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  40. #40
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    Quote Originally Posted by Jayem
    My comment was all other things being equal. The headtube angle and other associated geometry is not equal on those bikes. A slack heatube angle will give you more stability, but I guarentee if you have a 29er slacked out to 67 or 66 degrees it would be even less maneuverable. That's why you get to have your cake and eat it to in some situations with the RFX, but that's also why 29ers can crawl over stuff on the downhill at slow speeds.
    Agree with your point. All things being equal, etc.

    Funny, I went out for a ride and was thinking about my comment as I was riding. What I really meant to say, in thinking about it, is that I have a much better fit on the RFX than on any of the other bikes (29ers, Flux, Epic) that I have owned in the past two years. JRA, the bike is just . . . comfortable. Sure, it is more stable than a 29er (mostly), and more maneuverable, but in retrospect that is not what I was trying to get across , now that I think about it. The bike just . . FITS. Some of it is top tube length, to be sure, but I just came off a 29er with the same TT measurement and it did not feel as half as right. Some of it is the way the frame is sized (smaller triangle than a 29er) some of it is . . . well, I don't know. And I think the fit is why I have an easier time balancing at slow speed through rocky sections than I ever did on the Sultan. Of course, a lot of that is the slacker angles, but there is something else as well that I can't put my finger on. I'd like to try a size smaller Sultan, I'm betting it would feel as just as balanced.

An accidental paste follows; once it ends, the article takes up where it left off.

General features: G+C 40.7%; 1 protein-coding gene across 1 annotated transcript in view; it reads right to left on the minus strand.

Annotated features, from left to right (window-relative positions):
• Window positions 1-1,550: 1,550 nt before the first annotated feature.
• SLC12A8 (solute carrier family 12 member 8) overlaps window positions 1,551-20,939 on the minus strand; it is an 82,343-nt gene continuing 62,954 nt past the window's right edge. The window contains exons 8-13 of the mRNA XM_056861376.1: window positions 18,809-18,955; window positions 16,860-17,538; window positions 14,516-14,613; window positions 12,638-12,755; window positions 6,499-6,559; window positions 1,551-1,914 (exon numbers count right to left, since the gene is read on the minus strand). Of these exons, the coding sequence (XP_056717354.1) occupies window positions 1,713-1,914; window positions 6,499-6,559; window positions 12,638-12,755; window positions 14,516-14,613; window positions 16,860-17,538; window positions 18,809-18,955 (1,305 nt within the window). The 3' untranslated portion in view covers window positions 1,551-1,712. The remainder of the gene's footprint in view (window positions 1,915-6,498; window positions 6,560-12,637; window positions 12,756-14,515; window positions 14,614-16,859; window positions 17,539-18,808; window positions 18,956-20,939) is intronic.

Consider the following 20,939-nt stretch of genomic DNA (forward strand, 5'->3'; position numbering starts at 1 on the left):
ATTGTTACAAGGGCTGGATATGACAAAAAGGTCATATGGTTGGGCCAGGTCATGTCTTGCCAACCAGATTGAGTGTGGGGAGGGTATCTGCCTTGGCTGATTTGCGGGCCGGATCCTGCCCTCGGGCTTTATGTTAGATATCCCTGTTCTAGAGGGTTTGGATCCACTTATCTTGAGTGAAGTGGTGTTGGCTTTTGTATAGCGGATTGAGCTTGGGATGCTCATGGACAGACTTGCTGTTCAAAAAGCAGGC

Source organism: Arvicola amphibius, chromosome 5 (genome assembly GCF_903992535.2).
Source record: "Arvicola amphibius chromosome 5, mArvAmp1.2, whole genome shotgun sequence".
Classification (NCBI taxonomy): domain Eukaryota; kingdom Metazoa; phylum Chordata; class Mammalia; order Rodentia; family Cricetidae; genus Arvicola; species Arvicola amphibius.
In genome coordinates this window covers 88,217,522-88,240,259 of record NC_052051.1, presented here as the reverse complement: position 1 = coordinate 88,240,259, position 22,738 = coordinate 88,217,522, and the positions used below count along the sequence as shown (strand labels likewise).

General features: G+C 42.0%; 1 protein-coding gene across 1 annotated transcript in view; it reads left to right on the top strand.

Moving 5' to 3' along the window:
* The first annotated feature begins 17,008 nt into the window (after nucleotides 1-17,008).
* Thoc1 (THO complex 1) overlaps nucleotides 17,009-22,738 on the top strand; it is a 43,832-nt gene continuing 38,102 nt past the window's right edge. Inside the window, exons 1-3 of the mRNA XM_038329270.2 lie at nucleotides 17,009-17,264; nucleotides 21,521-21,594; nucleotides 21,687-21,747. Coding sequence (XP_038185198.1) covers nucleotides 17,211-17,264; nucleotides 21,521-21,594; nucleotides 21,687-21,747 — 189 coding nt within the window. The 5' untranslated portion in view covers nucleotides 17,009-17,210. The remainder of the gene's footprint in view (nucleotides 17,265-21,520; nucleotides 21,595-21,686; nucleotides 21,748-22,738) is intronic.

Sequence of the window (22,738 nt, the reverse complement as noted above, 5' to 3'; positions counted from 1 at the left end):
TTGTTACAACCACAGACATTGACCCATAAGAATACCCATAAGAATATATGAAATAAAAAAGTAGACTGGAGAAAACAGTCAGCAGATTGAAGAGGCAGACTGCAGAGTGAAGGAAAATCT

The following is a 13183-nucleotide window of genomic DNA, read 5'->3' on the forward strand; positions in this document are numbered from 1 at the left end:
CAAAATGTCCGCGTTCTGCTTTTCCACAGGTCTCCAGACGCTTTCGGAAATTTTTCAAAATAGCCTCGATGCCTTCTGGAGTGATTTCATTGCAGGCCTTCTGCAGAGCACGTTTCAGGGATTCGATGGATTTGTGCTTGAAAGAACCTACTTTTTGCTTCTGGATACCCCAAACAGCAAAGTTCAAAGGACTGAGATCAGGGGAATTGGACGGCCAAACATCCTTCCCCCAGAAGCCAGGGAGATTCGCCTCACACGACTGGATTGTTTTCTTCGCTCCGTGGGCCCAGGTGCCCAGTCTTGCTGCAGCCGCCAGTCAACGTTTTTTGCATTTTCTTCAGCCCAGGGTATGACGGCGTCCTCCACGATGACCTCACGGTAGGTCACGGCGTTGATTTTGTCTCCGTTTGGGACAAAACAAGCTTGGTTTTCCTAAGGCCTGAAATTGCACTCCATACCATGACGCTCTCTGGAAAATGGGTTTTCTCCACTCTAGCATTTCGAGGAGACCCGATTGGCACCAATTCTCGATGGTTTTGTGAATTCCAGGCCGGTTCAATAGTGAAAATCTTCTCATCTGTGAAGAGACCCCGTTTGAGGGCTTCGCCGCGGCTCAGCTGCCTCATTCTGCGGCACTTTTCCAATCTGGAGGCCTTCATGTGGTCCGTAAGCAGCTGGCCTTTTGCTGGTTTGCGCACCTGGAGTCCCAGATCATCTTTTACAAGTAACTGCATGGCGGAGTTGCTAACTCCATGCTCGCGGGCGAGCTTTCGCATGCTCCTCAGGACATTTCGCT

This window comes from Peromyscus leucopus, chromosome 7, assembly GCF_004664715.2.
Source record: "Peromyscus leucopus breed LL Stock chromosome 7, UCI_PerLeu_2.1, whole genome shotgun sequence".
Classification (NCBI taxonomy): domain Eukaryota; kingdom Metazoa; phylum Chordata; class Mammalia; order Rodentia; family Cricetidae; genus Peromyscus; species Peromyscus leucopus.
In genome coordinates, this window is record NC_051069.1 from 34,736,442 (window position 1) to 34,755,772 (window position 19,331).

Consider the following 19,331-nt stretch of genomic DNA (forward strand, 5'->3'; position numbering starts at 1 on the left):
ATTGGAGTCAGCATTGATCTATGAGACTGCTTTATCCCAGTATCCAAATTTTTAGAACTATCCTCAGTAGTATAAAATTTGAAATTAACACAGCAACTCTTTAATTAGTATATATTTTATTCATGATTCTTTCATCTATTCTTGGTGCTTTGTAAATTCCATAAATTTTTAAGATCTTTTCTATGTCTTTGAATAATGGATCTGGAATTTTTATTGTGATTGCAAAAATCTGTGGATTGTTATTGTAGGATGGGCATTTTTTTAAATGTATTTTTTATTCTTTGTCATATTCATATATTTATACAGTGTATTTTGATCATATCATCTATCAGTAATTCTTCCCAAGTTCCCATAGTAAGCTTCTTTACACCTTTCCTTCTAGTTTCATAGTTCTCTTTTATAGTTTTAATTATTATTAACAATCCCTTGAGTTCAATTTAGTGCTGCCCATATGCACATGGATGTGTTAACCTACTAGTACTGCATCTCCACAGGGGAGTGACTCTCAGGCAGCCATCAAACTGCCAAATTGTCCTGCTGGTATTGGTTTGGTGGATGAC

I'm not trying to make the RFX out the be a better bike than any 29er in any situation, of course that is not the case. And I'm not done with 29ers, by any means; I'd really like to build up a singlespeed. But I'm pretty happy chugging along on the RFX, for now.

    Quote Originally Posted by Jayem
    Nevertheless, I notice that the 29er doesn't "turn" better, it just holds a line better, and that line is often not the sharpest or tightest line due to the inertia of the wheels, but if you can set it up early and have ample space to do so, you can possibly carry more speed.
    Could not have said it better.

  41. #41
    TLL
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    Quote Originally Posted by The Squeaky Wheel
    I have a Roubaix Expert but feel the "need" to upgrade. I "need" to do something with the proceeds from the Terremoto sale
    That should just rail at Moab.

  42. #42
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    Quote Originally Posted by TLL
    Agree with your point. All things being equal, etc.